Happy ‘first day of spring’! The day started beautifully this morning with clear blue skies and a touch of frost on the grass but, by lunchtime it had changed and this afternoon it seemed more like winter with cold winds and driving rain. It did give me a chance to take some more photos of Corydalis ‘Beth Evans’ though and I updated yesterday’s page. And although the wind treated the daffodils brutally, some of the new ones have stood up to it perfectly.
I think that people don’t always put the right daffodils in grass, especially in shade. Those big yellow trumpets, and especially any doubles (with a few exceptions such as ‘Van Sion’) not only look out of place in grass but they have trouble staying upright, especially when ‘drawn’ by poor light. That is not to say I don’t like the more spectacular and showy daffs because I do, but they are not the right ones for naturalising.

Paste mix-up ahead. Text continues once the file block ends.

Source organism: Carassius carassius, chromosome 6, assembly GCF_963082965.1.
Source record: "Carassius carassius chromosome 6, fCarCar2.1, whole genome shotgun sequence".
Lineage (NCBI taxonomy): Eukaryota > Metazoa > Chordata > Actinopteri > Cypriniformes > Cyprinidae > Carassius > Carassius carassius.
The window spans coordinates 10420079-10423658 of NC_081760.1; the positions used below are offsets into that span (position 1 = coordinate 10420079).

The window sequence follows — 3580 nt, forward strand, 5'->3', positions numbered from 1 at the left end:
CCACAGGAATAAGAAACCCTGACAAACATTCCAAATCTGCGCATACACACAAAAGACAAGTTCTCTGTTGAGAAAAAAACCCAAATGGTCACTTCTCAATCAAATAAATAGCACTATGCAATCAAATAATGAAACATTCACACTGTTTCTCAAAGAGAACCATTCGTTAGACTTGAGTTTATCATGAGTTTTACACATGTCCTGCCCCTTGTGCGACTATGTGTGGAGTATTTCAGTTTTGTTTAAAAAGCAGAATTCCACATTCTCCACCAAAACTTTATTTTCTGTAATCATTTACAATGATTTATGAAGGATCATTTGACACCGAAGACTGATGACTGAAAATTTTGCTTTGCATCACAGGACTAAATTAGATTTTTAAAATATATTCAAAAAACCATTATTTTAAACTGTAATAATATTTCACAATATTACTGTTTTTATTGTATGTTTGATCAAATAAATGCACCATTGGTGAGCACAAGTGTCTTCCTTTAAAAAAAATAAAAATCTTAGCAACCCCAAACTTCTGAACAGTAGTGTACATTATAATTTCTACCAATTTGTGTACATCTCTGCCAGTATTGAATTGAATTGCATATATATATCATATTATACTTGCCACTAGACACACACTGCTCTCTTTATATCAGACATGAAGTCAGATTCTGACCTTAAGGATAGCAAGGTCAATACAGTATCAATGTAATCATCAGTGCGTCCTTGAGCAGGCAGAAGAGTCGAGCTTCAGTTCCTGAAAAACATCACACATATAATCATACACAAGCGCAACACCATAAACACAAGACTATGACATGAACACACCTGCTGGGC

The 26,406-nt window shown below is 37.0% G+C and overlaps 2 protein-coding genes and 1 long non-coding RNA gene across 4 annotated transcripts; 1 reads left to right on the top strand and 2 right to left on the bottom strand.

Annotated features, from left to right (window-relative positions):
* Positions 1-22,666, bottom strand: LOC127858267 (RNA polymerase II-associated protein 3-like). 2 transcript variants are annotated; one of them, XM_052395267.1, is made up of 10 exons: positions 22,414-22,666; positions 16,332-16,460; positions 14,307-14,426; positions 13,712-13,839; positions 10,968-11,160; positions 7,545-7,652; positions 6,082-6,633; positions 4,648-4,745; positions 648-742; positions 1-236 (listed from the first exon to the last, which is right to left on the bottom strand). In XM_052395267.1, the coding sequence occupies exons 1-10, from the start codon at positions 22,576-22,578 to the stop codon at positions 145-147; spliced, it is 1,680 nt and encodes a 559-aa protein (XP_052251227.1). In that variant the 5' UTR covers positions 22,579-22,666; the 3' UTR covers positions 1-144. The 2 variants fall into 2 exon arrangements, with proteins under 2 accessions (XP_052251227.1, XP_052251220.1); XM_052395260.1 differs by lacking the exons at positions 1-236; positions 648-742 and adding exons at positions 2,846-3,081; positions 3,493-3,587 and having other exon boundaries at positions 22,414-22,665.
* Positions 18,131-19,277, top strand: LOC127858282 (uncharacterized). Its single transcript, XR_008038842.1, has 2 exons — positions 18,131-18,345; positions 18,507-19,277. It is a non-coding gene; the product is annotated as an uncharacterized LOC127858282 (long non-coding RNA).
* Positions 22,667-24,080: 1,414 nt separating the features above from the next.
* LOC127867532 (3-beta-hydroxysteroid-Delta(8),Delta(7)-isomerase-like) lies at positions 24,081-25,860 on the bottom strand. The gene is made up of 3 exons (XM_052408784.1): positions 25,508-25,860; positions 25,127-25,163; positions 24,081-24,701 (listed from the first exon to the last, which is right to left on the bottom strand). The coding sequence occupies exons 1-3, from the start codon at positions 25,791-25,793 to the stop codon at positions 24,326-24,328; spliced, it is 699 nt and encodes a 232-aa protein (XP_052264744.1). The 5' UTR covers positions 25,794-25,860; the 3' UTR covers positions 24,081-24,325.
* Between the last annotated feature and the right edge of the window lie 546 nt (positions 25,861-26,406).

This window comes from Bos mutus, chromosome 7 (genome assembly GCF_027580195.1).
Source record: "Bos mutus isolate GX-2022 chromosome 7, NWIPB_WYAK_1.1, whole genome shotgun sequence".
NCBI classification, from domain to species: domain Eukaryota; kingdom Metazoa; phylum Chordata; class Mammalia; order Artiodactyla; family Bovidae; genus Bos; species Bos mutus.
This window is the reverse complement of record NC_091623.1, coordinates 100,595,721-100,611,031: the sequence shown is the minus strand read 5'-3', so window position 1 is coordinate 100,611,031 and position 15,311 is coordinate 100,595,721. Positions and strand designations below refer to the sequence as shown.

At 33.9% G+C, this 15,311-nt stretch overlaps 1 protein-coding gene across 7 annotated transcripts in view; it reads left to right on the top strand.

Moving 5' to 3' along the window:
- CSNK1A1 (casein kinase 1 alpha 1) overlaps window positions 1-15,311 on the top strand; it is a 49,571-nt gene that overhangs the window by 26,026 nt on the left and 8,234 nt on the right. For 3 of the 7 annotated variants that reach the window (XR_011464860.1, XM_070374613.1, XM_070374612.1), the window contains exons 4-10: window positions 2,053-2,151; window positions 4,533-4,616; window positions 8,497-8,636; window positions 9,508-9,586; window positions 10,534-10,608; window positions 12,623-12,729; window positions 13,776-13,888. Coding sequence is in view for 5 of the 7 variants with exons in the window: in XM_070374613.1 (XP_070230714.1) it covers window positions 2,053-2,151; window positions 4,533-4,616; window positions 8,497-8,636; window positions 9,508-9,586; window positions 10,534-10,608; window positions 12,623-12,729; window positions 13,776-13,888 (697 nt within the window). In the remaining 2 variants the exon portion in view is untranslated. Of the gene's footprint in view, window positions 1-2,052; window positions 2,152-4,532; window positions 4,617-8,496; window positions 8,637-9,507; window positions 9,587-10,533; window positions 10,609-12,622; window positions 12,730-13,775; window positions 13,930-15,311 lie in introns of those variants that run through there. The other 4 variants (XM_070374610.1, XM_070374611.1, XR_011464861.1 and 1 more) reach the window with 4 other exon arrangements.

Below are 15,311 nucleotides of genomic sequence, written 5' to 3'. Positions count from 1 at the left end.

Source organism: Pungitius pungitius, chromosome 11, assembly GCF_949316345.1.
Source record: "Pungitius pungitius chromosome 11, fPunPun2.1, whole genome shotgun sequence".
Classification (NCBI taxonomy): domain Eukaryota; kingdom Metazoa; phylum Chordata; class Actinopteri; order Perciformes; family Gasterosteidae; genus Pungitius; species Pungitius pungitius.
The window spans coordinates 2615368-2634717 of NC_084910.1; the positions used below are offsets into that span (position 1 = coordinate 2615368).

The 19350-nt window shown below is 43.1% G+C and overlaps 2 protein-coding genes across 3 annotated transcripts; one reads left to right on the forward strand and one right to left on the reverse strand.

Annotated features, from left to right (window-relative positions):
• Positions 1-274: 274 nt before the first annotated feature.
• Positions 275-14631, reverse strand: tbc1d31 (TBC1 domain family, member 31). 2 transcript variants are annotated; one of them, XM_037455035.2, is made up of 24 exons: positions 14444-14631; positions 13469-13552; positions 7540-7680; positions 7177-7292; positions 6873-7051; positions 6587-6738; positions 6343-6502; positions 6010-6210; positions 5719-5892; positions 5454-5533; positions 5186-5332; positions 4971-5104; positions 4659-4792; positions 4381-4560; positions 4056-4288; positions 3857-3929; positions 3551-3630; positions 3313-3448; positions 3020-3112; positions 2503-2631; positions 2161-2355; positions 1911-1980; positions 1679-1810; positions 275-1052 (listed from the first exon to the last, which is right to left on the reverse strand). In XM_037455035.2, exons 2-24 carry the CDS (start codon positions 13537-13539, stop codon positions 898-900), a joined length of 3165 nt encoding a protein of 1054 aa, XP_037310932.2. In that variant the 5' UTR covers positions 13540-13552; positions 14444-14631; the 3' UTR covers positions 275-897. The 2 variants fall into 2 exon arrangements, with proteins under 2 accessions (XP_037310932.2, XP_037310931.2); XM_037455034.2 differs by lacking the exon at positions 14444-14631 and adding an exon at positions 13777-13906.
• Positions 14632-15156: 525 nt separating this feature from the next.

So among the hundreds planted last autumn I am delighted that some were true to name and are making a good show in their first year. One of the nicest so far has been ‘Surfside’. I have a soft spot for any daffodil that has the delightful and cute Narcissus cyclamineus in its ancestry and this one has this moisture-loving species as its father. The pod parent is Mitsch’s ‘Oratario’ and it was bred by the accomplished hybridiser of exceptional and extraordinary daffodils, Grant Mitsch of Oregon. Registered in 1972 it is a modern daff and has been awarded the RHS Award of Garden Merit.
With its white perianth (six petals) and pale yellow trumpet, that fades as it ages, it is a real crowd pleaser and the large flowers are held on sturdy stems about 30cm high. It is apparently named for its perianth that flows back like a wave. The name is certainly appropriate and catchy and I think this should become much more popular in time, being dwarf enough for pots, distinctive in appearance and seemingly sturdy.